Want to be better with money? Learn a new language
Your choice of language may be affecting how good you are at saving money
Most of us believe that in the future we'll earn more, save more and spend less. It's unlikely. Just as most of us believe that we'll have more time in the future and become more organised versions of ourselves, the evidence suggests it won't happen. For many of us, now never feels like a good time to save, mainly because there are so many daily financial pressures and retirement feels a long way off. Yes, we will start saving, we tell ourselves - but not yet. There's still plenty of time for that. We find it hard to resist buying the things we want now, in favour of a future that's hard to imagine in any great detail. But language can make a difference to our saving in two very different ways. Savings rates vary significantly between countries. This could be down to the language people speak. The idea that language can influence our thoughts, known as the Sapir-Whorf hypothesis, has long been a subject of debate. People who speak Russian, for example, who have different words for light and dark blue, find it easier on average to distinguish between different shades of blue than English speakers do. Could something similar be happening with the act of saving money? When it comes to talking about the future, in some languages you must change the tense. In English you might say, "Tomorrow will be cold." The future is emphasised, making English what's known as a strong future-time language. In languages such as German you can sometimes use the present tense, but just add "tomorrow" to make it clear that you're talking about the future. So you can say "Morgen ist kalt" ("Tomorrow is cold"). German is therefore a weak future-time language. If language does influence thought then in theory this makes the future feel closer for German speakers than for English speakers. This could in turn discourage English speakers from saving, because the future feels as though it's a long way away, so there's plenty of time for saving later. UCLA economics professor Keith Chen has gathered some intriguing evidence on this subject. When he compared saving rates in 76 countries, which impacts unemployment, growth, level of development and many other factors, he found that people who speak languages with weak future time references do indeed pay into their savings accounts twice as often as people speaking strong future time languages. These are correlational findings, of course. We can't be certain that the language spoken caused the behaviour. Perhaps people in some places always felt the future was far away and this had an impact on the development of the language.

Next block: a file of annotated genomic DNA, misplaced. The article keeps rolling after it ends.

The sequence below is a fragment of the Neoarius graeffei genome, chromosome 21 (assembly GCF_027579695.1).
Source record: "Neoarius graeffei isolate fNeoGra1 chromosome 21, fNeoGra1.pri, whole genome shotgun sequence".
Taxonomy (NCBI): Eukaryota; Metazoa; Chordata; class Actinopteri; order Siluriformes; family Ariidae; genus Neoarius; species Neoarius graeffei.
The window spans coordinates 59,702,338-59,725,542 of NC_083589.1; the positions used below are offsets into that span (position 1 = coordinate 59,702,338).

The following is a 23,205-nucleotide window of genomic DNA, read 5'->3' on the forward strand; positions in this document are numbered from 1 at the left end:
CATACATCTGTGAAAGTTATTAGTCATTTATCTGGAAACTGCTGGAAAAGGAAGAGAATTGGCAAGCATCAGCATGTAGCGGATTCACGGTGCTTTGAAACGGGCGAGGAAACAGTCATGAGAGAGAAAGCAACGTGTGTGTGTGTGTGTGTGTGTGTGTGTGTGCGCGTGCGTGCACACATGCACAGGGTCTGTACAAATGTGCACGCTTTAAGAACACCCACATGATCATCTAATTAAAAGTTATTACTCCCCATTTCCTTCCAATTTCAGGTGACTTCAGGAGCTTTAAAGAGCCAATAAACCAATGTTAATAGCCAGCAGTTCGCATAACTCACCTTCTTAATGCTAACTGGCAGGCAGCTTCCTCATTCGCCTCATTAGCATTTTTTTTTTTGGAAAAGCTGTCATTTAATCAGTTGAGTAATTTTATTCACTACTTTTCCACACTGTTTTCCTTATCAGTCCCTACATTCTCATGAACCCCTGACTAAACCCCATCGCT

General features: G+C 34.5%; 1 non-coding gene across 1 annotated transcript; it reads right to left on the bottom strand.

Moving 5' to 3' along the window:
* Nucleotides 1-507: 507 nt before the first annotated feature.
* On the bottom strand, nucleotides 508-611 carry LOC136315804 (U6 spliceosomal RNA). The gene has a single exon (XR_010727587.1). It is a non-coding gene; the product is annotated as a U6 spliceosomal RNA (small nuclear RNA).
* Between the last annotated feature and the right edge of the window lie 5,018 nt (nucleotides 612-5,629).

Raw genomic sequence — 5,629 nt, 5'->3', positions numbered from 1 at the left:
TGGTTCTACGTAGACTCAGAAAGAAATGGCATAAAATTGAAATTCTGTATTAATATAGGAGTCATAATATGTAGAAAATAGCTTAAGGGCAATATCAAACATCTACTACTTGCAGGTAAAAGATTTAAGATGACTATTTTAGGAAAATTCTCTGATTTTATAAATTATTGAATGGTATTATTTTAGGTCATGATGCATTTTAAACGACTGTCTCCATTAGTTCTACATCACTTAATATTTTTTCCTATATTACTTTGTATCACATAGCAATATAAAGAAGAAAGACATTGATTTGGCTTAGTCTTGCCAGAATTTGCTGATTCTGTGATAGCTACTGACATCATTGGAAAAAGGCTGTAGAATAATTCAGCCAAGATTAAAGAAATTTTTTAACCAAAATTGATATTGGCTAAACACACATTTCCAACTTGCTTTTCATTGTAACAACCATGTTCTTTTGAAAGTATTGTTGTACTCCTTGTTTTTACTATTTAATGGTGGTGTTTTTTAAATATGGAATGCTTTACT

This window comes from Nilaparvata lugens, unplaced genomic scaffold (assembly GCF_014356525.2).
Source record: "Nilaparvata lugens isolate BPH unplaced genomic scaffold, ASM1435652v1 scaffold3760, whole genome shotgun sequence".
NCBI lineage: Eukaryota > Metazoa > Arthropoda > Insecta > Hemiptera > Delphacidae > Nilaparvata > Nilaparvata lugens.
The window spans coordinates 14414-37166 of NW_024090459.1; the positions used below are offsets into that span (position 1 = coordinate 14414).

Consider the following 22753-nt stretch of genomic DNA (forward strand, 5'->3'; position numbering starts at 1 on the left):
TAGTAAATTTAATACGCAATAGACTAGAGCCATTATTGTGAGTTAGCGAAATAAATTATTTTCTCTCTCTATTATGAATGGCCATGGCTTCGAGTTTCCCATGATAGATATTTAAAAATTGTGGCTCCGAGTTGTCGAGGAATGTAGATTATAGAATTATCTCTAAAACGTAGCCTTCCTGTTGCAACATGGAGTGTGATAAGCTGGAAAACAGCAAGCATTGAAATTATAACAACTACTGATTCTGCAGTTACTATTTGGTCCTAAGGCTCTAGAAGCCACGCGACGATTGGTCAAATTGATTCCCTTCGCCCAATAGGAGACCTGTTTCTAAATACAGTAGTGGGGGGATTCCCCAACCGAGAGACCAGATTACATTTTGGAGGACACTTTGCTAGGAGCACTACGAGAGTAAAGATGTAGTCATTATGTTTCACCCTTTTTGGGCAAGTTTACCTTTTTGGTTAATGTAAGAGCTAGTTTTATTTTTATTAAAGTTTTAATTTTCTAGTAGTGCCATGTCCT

There were a few exceptions: Ireland, Russia and the Czech Republic have languages which emphasise the future tense, yet did well in the savings chart. But the most fascinating result came from Ethiopia, where three strong and three weak future time languages are spoken. The language each person spoke was found to be a very good predictor of the size of their savings. But if moving country - and waiting to become so fluent in another language that you even think it - feels like an extreme way of increasing your savings, you could stay where you are and put geography to work in a different way. We have a strong sense that our money exists physically somewhere, even though we know it's just numbers on a screen and that the bank doesn't really have a pile of cash with our name on it. US social psychologist Sam Maglio demonstrated that our financial decisions vary depending on whether the physical location of the money we are considering is geographically near or far away from us.
He gave New Yorkers the chance to win a lottery where the $50 (£38) winnings would be deposited in a special account. People were more prepared to leave their money in the account for three months in exchange for a $15 bonus if they thought the account was based in Los Angeles, than if it was based in their home city. If money feels further away, a psychological barrier is created that might be just enough to deter you from withdrawing it to spend so soon. So if you're looking for savings options and you live in Scotland, you should consider opening an account in Devon - just in case the future doesn't bring you the riches you deserve.
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